I studied for a degree with the OU between 1996-2003 . It took me 7 years,I was working full time and bringing up a family , the courses were equal 30 or 60 points each and you had to achieve 300 points before you could graduate. I did 2 30 point courses so it took me an extra year. My fees at the time were around £300-400 a year as not all courses were the same price plus books, travel to tutorials an d postage to send your assignments back. I could afford it at the time but I didn't find it cheap and it had t o be factored into my budget. However I then went on to a local university, got a post grad qualification and changed careers in my 40's something which made me very happy. I feel sorry that it sounds as if that opportunity is spoilt for people now but the OU was never necessarily the cheap option

silverlining48 Sun 15-Apr-18 09:14:57

I always admire d anyone who completed an OU degree. I did mine full time as a mature student via an access course. It was hard as i had left school without exams. OU gave people in similar situations the opportunity to study inexpensively fitting this around their lives. It’s hard studying mostly on your own at home and requires focus and determination,

jenpax Sun 15-Apr-18 09:57:41

I got my degree at a conventional university and my post graduate professional qualifications also conventionally , however I have done a few short courses with the OU and much enjoyed them.
I would love now to study for my masters degree, and the OU would have been a perfect fit as I cannot afford to stop work to do the course! But the horrendous fees are definitely putting me off😳

Teetime Sun 15-Apr-18 10:24:17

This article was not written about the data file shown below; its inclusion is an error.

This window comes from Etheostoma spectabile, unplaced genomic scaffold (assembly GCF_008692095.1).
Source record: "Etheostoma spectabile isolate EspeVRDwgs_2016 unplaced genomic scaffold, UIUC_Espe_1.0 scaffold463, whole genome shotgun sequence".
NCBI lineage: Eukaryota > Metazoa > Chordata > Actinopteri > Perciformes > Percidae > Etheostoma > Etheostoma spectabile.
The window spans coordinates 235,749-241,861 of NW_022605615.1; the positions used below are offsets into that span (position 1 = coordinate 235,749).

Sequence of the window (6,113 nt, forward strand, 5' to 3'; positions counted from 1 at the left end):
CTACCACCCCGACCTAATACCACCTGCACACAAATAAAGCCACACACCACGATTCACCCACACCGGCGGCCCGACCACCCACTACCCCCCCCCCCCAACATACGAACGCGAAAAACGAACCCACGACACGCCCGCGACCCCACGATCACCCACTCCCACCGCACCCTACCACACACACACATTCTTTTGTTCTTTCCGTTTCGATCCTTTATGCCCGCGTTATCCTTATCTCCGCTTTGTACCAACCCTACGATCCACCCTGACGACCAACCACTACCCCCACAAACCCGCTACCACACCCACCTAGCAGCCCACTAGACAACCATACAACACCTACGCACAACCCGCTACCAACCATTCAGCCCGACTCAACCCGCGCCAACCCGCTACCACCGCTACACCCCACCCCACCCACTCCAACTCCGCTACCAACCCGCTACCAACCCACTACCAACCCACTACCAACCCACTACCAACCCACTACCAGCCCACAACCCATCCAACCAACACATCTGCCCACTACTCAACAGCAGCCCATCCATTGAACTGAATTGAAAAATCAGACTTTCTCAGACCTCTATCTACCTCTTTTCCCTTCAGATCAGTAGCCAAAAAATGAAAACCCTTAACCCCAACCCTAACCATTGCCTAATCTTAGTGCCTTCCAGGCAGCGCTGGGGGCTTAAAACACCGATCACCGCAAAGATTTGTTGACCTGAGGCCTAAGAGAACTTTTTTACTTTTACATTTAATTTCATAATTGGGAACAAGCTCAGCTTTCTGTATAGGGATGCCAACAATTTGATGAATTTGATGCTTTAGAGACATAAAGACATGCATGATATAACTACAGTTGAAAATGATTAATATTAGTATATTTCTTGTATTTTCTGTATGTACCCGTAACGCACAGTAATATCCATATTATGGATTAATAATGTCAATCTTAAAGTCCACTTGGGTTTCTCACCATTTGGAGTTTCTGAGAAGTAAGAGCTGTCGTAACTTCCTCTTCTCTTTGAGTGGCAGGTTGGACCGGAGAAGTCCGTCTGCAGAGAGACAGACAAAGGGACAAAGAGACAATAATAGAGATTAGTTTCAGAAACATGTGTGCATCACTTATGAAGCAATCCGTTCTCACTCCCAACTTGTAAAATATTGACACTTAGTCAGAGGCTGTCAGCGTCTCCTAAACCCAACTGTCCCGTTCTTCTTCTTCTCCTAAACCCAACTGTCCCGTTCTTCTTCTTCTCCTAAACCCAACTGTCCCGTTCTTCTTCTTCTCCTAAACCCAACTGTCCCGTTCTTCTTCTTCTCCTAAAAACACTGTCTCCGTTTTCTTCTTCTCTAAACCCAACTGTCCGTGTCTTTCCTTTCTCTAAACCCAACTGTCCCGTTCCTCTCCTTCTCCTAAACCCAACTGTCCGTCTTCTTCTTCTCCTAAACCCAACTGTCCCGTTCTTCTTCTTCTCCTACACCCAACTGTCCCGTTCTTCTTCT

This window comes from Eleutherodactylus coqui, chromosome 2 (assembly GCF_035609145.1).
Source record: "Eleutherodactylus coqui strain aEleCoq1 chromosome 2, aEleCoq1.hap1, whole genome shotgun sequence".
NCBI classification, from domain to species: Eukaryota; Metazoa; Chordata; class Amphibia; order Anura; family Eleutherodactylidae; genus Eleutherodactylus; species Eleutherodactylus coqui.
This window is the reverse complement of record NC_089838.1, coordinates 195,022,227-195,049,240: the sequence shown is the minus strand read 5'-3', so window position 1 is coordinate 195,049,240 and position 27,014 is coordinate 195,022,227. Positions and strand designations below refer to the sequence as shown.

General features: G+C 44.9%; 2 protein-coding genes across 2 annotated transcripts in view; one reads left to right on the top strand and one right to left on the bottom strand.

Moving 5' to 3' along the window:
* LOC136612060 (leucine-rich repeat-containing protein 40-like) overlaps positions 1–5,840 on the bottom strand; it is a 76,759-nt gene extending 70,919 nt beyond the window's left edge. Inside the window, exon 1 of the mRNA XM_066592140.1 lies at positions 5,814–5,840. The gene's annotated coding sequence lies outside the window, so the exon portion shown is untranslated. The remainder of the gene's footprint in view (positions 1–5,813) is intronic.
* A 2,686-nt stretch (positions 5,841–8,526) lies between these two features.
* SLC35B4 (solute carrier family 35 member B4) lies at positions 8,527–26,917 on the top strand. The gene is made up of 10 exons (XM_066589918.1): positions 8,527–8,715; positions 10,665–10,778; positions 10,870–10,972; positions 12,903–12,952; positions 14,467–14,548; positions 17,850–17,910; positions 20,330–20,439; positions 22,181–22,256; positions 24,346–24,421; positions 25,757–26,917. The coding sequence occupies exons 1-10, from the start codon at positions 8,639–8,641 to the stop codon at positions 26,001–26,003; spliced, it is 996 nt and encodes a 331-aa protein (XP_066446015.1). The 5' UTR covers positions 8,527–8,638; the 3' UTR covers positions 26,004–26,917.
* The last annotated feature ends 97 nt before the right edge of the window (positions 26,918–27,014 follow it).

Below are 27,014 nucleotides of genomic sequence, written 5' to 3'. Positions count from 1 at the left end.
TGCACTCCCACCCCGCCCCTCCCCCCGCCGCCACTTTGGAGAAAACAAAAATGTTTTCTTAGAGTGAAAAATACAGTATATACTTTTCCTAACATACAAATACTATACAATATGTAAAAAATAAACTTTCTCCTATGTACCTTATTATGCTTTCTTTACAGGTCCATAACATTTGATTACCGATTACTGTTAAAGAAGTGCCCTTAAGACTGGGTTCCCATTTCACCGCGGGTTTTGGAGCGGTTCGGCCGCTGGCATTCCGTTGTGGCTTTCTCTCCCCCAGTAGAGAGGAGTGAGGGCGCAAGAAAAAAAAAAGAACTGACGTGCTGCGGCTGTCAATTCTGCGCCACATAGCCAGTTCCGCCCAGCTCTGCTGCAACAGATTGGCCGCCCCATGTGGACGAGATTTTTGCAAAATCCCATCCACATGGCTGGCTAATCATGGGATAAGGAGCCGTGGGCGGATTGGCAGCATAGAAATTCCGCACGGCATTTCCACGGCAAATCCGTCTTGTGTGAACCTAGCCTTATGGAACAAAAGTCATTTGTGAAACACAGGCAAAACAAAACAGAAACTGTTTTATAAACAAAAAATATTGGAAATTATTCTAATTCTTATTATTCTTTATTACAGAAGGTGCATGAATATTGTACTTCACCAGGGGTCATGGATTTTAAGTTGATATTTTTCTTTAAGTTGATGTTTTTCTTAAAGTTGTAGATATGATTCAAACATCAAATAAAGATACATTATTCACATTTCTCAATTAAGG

The OU was the first concept for giving access to higher education to those who had not had the opportunity and /or did not have the entry qualifications for a conventional university. For me it was both but also I had to work so it fitted well with my nursing career. Once I had got my degree I became an Associate Lecturer with a small remuneration and I loved it. It must have been a very cost effective way to deliver courses. I do think though that the OU grew at an enormous rate and offered an enormous range of courses. Perhaps if they went back to basics, to the original ethos and delivered more of their courses on line and axed some of the more esoteric courses they could make courses a little more affordable

Izabella Sun 15-Apr-18 13:47:59

I did arts and science degrees with the OU. My original vocational degree was at an actual university. Several decades between the first and subsequent ones. My observations are how 'political' the OU was in comparison and I almost felt I had to submit work presented from an 'approved' viewpoint. However reading about current university items in the media I think it is probably fair to say it is a fairly widespread phenomenon. An MA was struggled through from a financial point of view and I am sad about what I see as the impending demise of the OU which was such a positive innovation from Harold Wilson.

annodomini Sun 15-Apr-18 14:55:45

I came to realise, belatedly, that I should have done languages for my first degree, rather than English, which I did. So, when I heard that the OU was starting language courses, I applied straight away and thoroughly enjoyed those three years for the Diploma in French, including summer schools at Caen which were fun and very informative. Some years later, I decided to take a course in Creative Writing which I enjoyed for the interaction with other students on line, thought the tutor was not up to the usual OU standard. Much as I'd like to do one of their short courses, I can't now afford them, though they were a lifeline for me and many others.

nightswimmer Wed 09-May-18 15:17:32

Very sad the way this has gone, so many interesting courses have been cut and the fees are now eye watering. A bit less if you live in Wales, Scotland or N. Ireland I believe (correct me if I am wrong)?

grannyactivist Wed 09-May-18 16:39:32

I studied Social Psychology with the Open University in the 1980's and just had a look to see what it would cost if I took the course now and it's eye wateringly expensive:
At current prices, the total cost of your qualification would be £17,568